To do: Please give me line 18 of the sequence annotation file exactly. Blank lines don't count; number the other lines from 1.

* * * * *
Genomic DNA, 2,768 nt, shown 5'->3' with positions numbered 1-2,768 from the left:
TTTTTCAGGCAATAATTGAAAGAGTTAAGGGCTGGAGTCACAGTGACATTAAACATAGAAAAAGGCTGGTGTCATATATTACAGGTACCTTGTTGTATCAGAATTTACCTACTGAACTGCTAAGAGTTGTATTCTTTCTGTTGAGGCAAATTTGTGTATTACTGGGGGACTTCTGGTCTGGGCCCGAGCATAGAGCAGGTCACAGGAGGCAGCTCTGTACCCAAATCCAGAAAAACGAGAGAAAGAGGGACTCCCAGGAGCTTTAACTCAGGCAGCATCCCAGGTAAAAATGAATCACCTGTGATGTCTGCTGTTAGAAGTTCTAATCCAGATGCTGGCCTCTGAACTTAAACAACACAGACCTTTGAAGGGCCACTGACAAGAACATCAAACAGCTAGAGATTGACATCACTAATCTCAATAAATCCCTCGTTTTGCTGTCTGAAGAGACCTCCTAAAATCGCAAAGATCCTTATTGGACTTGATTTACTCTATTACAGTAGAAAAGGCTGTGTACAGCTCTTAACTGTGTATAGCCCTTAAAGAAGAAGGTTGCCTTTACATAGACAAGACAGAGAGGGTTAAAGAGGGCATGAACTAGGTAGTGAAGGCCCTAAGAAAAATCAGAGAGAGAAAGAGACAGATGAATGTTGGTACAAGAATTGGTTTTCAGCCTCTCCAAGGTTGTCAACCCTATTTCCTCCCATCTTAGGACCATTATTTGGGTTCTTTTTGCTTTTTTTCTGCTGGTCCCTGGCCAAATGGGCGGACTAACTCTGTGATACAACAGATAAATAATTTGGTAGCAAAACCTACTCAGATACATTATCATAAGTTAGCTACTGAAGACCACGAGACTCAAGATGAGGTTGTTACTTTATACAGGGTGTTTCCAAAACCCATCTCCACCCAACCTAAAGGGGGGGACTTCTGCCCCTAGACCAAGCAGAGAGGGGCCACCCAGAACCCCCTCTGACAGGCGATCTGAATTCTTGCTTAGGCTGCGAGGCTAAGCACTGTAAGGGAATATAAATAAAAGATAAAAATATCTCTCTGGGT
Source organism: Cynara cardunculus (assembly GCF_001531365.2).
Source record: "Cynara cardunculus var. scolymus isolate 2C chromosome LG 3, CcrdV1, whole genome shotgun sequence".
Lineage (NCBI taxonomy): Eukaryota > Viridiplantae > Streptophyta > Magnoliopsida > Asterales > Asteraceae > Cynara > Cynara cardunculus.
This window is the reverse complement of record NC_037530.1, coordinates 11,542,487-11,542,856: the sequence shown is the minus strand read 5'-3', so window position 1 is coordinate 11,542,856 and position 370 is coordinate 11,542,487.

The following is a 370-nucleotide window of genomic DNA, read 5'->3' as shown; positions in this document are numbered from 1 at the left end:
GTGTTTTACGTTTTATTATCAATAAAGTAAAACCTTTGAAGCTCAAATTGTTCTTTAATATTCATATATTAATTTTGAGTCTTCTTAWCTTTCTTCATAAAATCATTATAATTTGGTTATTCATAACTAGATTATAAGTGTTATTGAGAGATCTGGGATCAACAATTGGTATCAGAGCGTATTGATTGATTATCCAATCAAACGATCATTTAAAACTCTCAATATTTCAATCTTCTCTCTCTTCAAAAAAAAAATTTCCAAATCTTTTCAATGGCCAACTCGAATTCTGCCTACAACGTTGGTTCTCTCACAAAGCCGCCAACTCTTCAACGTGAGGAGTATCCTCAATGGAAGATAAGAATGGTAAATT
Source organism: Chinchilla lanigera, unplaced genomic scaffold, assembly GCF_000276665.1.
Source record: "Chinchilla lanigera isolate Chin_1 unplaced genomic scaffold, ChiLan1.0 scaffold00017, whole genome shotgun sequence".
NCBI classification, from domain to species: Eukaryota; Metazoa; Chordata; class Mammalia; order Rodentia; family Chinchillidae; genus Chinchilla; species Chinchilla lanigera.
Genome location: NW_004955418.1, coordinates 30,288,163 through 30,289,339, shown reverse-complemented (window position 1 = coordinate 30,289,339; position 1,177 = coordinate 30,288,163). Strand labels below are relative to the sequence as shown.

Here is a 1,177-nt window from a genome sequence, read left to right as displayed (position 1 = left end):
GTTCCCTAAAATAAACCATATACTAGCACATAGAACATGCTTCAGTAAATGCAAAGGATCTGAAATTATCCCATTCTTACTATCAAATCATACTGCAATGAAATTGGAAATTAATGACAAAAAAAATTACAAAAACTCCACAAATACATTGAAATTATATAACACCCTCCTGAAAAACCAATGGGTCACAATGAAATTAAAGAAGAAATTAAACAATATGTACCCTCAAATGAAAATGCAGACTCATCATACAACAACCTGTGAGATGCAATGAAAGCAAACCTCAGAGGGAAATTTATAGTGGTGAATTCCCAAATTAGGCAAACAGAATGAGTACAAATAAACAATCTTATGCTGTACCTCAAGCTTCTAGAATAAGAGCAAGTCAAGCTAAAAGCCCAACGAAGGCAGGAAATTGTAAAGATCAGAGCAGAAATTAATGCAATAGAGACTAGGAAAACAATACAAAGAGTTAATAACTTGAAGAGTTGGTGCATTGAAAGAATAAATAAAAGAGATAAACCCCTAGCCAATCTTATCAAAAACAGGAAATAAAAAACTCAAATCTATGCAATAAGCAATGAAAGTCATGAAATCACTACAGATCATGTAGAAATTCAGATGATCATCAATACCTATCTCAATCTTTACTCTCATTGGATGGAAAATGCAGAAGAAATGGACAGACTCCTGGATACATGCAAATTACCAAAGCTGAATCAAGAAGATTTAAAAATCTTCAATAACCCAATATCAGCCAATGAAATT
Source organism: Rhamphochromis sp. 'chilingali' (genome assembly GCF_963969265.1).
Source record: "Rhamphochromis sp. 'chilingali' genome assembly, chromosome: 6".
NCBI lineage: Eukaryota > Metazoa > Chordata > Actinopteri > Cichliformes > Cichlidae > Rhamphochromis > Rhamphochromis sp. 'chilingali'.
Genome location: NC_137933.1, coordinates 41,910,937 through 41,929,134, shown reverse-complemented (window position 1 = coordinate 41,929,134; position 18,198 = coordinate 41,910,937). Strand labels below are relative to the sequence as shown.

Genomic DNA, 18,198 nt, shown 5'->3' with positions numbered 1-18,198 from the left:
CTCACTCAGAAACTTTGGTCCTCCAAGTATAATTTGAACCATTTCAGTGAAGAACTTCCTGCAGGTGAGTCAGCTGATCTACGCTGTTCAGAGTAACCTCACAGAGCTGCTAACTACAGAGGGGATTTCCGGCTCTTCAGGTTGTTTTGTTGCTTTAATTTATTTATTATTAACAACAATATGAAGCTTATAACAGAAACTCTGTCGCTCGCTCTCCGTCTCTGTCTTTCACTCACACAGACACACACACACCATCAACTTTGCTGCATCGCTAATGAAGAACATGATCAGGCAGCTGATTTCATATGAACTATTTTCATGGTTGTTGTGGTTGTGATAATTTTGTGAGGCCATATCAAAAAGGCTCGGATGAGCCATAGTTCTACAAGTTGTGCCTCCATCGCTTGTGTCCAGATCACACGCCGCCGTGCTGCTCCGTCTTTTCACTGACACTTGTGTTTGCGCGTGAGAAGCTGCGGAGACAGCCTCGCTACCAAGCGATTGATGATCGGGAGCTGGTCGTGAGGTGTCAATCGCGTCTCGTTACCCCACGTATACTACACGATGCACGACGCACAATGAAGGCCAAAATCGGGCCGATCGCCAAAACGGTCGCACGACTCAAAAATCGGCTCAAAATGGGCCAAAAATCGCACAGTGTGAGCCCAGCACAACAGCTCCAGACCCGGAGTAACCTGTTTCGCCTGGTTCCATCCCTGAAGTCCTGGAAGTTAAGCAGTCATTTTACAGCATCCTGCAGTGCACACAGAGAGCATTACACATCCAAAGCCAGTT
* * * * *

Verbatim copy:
Genome location: NC_137933.1, coordinates 41,910,937 through 41,929,134, shown reverse-complemented (window position 1 = coordinate 41,929,134; position 18,198 = coordinate 41,910,937). Strand labels below are relative to the sequence as shown.